Qatar, with one of the highest solar irradiation rates in the world, has plans to utilize the sun's rays as a sustainable energy source over the next few years. With every square kilometer of land in Qatar receiving yearly solar energy equivalent to 1.5 million barrels of crude oil, Qatar is geographically well-positioned to significantly benefit from solar energy.
Qatar’s Minister of Economy and Energy, Mohammed bin Saleh Al Sada, recently announced that Qatar would launch pilot projects in the solar sector as part of a 200MW solar program announced last year. The initial phase will see small-scale plants generating 5MW-10MW each, installed on under-utilized land. Last year the cost of this phase was estimated at $30 million. Phase two will involve assessment of the initial sites, with a view to bringing in private investment to increase solar capacity.
Actually, Qatar aims to generate 20% of its energy from renewables by 2024, and to have 1,800MW of installed green capacity by 2020. These are ambitious targets given the current power generation mix, but not an unobtainable one, thanks to the financial resources at its disposal and its year-round sun, which makes it well suited for solar development.
One driving force behind renewables development is Qatar Solar Technologies (QSTec), a venture between Qatar Foundation, a semi-private non-governmental organization backed by the Royal family; Germany’s SolarWorld; and the government-owned Qatar Development Bank.
In a landmark development in the country's pursuit of alternative energy sources, QSTec recently demonstrated the first of 136 solar modules that will be used to power Qatar's Passivhaus-Baytna project.
When installed, the SolarWorld-QSTec photovoltaic mono-crystalline silicon panels will provide all of Passivhaus' electricity requirements, with excess power being fed back into the power grid of Qatar General Water and Power Corporation (Kahramaa).
The QSTec-supplied high efficiency panels have an installed power of 34 kilowatt peak and will produce around 58,000 kilowatt hours of electricity per year. Using this solar power system to exclusively supply Barwa's Passivhaus will help avoid approximately 35 metric tons of CO2 emissions per year.
A number of international companies are also involved in research and development in the solar sector in Qatar. US energy giant Chevron is investing $10 million in the Centre for Sustainable Energy Efficiency (CSEE) at Qatar Science & Technology Park, with another $10 million coming from local clean energy firm GreenGulf.
The CSEE was inaugurated in March 2011 and aims to develop solar technology that is suited to Qatar’s climate and the specific needs of its energy users. One of the issues that Chevron aims to address is building solar panels that can perform in the hot and dusty Gulf environment. With very little rain, panels can get clogged with sand and dust, and thus absorb less sunlight. According to Chevron, their effectiveness can be reduced by as much as 40% after six months. Photovoltaic also operate less effectively in high temperatures.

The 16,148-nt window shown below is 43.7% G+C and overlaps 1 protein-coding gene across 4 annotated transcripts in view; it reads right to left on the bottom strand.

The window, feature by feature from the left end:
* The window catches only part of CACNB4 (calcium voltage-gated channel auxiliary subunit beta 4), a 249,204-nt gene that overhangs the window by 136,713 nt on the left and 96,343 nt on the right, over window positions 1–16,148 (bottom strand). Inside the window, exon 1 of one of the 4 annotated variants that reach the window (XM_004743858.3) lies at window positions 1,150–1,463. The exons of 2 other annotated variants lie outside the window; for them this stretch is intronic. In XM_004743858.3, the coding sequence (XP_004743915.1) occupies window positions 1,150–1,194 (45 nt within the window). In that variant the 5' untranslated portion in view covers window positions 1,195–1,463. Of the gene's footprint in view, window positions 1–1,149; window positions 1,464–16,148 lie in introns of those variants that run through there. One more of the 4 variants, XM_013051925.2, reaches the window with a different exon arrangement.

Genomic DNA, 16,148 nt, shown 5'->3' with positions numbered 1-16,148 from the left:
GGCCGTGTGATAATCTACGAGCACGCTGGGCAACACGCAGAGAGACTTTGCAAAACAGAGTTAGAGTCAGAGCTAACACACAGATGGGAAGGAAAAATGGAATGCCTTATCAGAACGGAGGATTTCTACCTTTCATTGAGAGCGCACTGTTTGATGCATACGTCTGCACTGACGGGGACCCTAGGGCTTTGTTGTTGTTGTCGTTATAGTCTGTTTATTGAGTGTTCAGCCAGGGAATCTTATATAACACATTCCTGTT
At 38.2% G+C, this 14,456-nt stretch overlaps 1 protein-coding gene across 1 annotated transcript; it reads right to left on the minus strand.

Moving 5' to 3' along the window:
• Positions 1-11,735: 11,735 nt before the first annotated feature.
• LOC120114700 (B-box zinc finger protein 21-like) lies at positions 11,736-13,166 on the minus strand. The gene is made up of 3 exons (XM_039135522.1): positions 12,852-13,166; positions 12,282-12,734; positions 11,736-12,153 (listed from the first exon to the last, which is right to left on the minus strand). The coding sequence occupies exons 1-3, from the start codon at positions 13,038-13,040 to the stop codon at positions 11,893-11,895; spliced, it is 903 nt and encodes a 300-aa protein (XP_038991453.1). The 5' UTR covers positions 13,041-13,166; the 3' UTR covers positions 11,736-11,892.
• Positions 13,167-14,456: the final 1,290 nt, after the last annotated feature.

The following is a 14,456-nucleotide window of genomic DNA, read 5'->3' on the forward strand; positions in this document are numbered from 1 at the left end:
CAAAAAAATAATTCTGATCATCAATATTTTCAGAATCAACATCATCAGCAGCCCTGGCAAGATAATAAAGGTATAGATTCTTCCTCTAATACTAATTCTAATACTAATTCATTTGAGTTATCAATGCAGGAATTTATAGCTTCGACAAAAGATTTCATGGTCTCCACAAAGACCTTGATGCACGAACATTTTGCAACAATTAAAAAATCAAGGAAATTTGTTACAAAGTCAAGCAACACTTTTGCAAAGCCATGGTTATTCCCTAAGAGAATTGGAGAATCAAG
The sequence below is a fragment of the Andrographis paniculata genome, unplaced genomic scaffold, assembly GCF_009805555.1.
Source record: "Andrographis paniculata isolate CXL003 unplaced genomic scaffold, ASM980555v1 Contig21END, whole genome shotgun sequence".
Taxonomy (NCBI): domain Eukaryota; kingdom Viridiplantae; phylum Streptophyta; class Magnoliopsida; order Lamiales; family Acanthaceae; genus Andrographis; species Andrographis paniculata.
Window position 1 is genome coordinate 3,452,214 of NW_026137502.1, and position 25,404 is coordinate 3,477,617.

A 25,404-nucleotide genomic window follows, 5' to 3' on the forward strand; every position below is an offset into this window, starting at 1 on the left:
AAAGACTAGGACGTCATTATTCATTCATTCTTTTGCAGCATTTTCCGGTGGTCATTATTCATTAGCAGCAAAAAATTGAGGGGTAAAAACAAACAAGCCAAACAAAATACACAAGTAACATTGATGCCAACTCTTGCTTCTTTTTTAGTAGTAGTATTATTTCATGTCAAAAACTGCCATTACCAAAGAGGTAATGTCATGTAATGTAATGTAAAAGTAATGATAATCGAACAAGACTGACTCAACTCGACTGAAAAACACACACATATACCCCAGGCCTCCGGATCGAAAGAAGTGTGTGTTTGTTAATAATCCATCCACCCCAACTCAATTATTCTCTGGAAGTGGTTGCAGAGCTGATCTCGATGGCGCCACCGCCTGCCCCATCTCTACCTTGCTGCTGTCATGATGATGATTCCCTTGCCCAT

Other international firms investing in solar research in Qatar include General Electric, Shell and ConocoPhillips, while the Doha campus of Texas A&M University has a project working on using solar energy to break down natural gas into carbon and hydrogen for industrial uses.
On the other hand, Qatar’s Ministry of Environment, together with several institutions like the Qatar Green Building Council (QGBC) and Ashghal, are discussing the mandatory requirements for green construction such as energy and water saving measures, reduction of solid waste and wastewater and improvement of indoor environment to safeguard public health. Suggestions by the public and private sectors will be taken into consideration before finalizing the guideline.
Sustainable Standards that are set for environment-friendly buildings which reduce general consumption of water and energy, reduce carbon dioxide emissions and enhance recycling are set to be released in two phases — voluntary standards and mandatory standards — which will be implemented when new buildings are built.
Additionally, gulf and international standards are taken into consideration while setting up the Sustainable Standards. These guidelines aim at ensuring public health and safety, especially in avoiding accidents. Preserving Arab and Islamic identity in architectural designs of the buildings will also be taken into consideration. The final document of the Sustainable Standards is expected to be released by end of this year.